3. Execute the top command to list all the programs and processes running on your system. This command lists running processes, resource usage, and PIDs (Process Identifier).
4. Once you’ve identified the troublesome application, use the “kill” command to terminate it. For example, if the problematic application has a process ID of “1234”, you can kill it using the following command:
sudo kill 1234
sudo kill -9 1234
After terminating the troublesome application, switch back to the desktop interface using the Alt + F7 keyboard shortcut.
These steps should be able to fix the freezing desktop screen issue in Ubuntu and get your system back to regular operation. However, if the problem persists, try other methods discussed in our post – 5 Things to do when your Linux system GUI freezes.
3. Directory and file permission issues
Directory and file permission issues can occur in Ubuntu when users do not have the appropriate permissions to access or modify files and directories. This can happen when a different user manually creates files and directories or changes permissions.
Linux systems use three main permissions to enforce security on your system.
- Read (r) permission
- Write (w) permission
- Execute (x) permission
This permission is applied uniquely to the owner, group, and other users.
Tips and tricks to fix “Permission Issues” on Ubuntu
One primary method of setting file and directories permissions is using the chmod command. Here are some examples of how to use the “chmod” command:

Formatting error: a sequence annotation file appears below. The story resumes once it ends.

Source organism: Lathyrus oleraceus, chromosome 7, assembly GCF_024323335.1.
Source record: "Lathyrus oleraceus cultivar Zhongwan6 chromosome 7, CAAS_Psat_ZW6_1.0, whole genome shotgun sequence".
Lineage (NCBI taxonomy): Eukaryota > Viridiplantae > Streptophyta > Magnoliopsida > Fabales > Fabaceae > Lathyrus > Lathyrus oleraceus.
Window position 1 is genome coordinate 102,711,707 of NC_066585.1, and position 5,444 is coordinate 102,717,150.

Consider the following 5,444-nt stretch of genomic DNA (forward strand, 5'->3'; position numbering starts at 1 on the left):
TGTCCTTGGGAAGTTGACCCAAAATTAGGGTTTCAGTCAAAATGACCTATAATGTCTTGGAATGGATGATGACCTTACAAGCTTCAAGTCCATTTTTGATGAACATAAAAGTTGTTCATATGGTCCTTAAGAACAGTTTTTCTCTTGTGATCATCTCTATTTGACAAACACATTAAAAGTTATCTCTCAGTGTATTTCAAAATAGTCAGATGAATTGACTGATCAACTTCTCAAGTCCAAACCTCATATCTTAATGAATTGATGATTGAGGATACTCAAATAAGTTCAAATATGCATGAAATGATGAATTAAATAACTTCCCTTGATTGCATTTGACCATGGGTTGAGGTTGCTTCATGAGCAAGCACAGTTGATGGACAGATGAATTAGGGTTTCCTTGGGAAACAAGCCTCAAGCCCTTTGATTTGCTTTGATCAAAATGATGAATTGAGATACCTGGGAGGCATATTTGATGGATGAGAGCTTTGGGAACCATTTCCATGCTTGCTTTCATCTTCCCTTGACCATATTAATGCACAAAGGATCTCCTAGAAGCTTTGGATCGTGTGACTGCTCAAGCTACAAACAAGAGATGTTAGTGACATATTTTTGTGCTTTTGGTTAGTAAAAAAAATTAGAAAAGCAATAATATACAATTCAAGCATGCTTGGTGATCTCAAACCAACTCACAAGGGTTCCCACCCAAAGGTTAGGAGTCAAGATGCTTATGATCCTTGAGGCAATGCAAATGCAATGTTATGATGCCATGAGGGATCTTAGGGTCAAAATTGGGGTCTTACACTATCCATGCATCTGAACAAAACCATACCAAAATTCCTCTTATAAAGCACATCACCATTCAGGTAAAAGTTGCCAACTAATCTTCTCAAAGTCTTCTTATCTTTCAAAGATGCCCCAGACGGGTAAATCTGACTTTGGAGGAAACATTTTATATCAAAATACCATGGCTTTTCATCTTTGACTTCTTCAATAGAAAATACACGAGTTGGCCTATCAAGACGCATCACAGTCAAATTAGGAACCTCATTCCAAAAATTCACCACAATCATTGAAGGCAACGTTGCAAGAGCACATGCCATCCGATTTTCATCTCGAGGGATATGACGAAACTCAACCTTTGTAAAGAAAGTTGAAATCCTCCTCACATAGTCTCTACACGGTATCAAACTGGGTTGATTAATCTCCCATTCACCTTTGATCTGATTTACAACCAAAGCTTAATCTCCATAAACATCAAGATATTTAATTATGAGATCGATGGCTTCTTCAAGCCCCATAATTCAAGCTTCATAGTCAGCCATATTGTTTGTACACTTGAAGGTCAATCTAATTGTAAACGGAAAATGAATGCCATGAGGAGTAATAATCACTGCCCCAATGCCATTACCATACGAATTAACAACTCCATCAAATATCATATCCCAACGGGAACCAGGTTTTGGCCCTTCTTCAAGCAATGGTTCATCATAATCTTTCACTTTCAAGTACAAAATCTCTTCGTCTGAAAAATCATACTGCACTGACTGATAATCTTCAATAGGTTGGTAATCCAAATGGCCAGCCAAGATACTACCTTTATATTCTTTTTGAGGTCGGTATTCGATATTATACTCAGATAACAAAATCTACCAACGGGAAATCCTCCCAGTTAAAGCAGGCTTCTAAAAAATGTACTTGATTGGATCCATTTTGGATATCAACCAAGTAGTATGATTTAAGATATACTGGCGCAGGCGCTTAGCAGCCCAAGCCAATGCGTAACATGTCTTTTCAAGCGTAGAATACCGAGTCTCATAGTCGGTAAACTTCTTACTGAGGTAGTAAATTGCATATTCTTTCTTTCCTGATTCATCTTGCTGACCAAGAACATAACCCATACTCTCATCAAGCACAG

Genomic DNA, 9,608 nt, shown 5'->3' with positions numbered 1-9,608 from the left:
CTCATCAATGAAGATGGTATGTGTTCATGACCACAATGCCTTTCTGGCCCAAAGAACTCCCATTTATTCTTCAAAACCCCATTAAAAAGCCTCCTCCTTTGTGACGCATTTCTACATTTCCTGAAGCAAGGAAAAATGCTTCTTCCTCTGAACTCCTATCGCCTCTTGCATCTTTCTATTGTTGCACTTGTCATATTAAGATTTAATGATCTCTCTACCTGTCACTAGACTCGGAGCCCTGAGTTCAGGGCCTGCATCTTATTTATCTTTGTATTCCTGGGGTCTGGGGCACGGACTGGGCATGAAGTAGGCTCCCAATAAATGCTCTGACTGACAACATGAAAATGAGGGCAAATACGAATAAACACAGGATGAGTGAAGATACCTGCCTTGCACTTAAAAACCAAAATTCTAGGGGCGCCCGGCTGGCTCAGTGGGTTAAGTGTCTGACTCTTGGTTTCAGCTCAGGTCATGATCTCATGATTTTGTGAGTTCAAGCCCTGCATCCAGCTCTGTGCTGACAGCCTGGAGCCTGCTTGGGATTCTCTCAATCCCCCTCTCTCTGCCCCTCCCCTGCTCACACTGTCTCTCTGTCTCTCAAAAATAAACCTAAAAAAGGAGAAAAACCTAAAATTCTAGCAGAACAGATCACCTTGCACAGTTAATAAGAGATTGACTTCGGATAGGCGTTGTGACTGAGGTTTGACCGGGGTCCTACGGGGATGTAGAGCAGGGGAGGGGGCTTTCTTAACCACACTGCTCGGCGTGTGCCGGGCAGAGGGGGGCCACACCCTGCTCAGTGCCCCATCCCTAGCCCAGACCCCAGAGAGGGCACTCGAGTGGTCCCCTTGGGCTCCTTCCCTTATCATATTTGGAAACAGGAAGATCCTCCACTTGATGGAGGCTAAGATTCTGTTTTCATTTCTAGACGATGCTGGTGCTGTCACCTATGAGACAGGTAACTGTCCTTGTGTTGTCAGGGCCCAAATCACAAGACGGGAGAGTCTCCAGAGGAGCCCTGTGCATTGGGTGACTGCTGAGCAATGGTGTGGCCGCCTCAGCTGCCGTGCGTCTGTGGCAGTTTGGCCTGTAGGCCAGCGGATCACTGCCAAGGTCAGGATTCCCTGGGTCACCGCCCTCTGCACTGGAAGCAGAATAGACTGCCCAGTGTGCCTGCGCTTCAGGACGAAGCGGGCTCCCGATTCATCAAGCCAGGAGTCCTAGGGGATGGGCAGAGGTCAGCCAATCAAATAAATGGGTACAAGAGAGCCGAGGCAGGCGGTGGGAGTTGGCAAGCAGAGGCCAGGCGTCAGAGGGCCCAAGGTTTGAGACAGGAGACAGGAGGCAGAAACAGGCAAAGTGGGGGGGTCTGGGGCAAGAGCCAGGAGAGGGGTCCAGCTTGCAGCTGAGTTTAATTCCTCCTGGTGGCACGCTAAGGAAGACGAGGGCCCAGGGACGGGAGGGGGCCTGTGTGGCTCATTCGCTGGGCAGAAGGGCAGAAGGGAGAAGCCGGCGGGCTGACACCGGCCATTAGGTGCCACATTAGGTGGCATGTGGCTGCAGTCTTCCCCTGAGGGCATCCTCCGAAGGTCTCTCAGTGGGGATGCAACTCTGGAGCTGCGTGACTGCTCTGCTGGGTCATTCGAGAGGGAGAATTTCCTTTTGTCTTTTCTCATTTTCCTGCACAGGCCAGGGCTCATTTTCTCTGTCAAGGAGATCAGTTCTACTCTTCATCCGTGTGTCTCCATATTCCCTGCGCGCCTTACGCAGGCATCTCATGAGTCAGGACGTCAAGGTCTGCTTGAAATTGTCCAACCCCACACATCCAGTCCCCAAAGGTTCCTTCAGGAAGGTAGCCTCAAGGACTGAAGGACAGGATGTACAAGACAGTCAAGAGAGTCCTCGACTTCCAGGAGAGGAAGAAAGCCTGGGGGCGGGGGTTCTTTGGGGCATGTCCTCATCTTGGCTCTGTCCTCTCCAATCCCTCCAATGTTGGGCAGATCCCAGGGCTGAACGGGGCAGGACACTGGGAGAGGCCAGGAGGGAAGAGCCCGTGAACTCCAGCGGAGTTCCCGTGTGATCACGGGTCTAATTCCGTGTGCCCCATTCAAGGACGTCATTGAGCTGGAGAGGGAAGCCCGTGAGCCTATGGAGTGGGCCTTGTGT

To add write permissions for the owner of a file, use the following command:
chmod u+w index.html
You can also decide to use numbers to assign permissions. For example, the
chmod command below assigns read, write, and execute permissions to the owner, group, and other users accessing the “index.html.”
sudo chmod 777 index.html
You can also use the
chown command to change the owner and group of a file or directory. For example, to change the owner of a file to “jane,” use the following command:
chown jane index.html
4. Package installation errors/ issues on Ubuntu
Package installation errors can occur in Ubuntu when there is a problem with the package repository or conflicts with other packages. These errors make it difficult to install new packages or update/ upgrade existing packages.
Tips and tricks to fix “Package installation issues” on Ubuntu
1. Check the package repository: The first step is to ensure the package repository is working correctly. You can do this by running the following command:
sudo apt update
This command updates the repository package lists and checks for errors.